Oakland Zoo is in mourning after the eldest African elephant in its care, M’Dunda, died in her habitat.
The 50-year-old pachyderm was found collapsed on the ground in her 6.5-acre enclosure on Tuesday afternoon, according to a release from the zoo.
Other elephants were quickly cleared from the area to allow caretakers to safely pass through, though veterinarians found that M’Dunda had already passed away when they arrived to the scene.
Wild elephants can live up to 70 years, though the median lifespan of those living in captivity is typically 17 years.
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M’Dunda, who was transferred from the San Diego Zoo to Oakland Zoo in 1993, was the third oldest African elephant in an AZA (Association of Zoos and Aquariums) zoo. She celebrated her 50th birthday in September.
“M’Dunda has been part of our Oakland Zoo family for 26 years. She was such a gentle being, and closely bonded with her keepers. We’ll miss her greatly,” Dr. Joel Parrott, president and CEO of Oakland Zoo, said in a statement. Parrott was also one of the veterinarians who rushed to M’Dunda when she collapsed in her habitat.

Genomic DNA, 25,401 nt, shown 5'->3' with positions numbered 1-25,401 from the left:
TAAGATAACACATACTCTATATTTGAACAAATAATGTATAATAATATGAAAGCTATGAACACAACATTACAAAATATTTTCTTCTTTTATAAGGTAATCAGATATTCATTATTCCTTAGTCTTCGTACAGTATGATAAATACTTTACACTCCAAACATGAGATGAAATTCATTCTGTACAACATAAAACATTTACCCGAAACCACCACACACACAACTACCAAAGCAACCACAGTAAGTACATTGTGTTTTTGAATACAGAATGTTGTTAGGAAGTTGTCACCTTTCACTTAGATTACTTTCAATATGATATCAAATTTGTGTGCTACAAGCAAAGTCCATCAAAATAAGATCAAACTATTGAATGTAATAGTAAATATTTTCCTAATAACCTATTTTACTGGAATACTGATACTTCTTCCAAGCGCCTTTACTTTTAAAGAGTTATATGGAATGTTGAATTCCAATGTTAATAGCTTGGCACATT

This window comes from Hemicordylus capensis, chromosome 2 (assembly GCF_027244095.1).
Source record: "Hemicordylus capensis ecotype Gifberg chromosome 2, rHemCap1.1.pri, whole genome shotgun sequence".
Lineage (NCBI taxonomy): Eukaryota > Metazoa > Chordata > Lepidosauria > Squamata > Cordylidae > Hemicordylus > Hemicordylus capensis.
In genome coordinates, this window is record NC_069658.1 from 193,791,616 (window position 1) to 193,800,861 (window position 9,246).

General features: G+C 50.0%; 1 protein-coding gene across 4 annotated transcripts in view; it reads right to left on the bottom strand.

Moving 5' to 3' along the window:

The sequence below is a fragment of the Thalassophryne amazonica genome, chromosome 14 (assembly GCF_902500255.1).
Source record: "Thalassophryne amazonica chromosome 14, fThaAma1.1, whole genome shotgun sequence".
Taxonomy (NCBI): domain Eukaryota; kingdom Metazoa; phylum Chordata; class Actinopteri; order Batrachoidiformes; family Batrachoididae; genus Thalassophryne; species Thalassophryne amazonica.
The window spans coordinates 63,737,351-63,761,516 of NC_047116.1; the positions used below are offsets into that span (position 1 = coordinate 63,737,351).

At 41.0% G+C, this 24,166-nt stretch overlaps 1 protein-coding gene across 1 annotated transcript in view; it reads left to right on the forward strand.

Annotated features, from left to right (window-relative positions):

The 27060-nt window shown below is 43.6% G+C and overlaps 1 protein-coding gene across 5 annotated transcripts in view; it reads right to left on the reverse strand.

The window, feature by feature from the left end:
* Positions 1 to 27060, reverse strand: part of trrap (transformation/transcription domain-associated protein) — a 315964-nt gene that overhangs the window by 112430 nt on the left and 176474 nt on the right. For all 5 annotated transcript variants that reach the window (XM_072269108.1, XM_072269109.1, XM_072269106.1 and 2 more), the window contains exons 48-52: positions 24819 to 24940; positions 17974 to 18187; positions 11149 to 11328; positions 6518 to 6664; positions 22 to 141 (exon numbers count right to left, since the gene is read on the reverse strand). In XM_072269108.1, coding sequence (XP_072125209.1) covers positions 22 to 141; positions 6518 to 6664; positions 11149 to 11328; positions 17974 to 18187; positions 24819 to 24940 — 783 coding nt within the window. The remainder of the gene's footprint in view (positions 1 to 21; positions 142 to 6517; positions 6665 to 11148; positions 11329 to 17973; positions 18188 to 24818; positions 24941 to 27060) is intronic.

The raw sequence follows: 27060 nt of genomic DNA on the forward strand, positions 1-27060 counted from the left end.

Oakland Zoo’s elephants are given daily examinations and treatments by animal keepers, along with bi-weekly thorough exams by in-house veterinarians that include foot soles inspections, blood work, and a vitals check, zoo officials said.
M’Dunda, who built a reputation of having a very gentle and kind demeanor, showed no signs of existing medical issues despite her advanced age, a statement read.
The elderly elephant’s body was transported to UC Davis School of Veterinary Medicine, where a necropsy and further testing will be performed to determine the specific cause of death.
Currently, there are three other African elephants at the Oakland Zoo: Donna, Lisa and Osh.
In September, the Santa Barbara Zoo lost a 48-year-old Asian elephant named Little Mac. The creature, which was last elephant to live in the zoo, was humanely euthanize after being placed in hospice care for ongoing medical issues.
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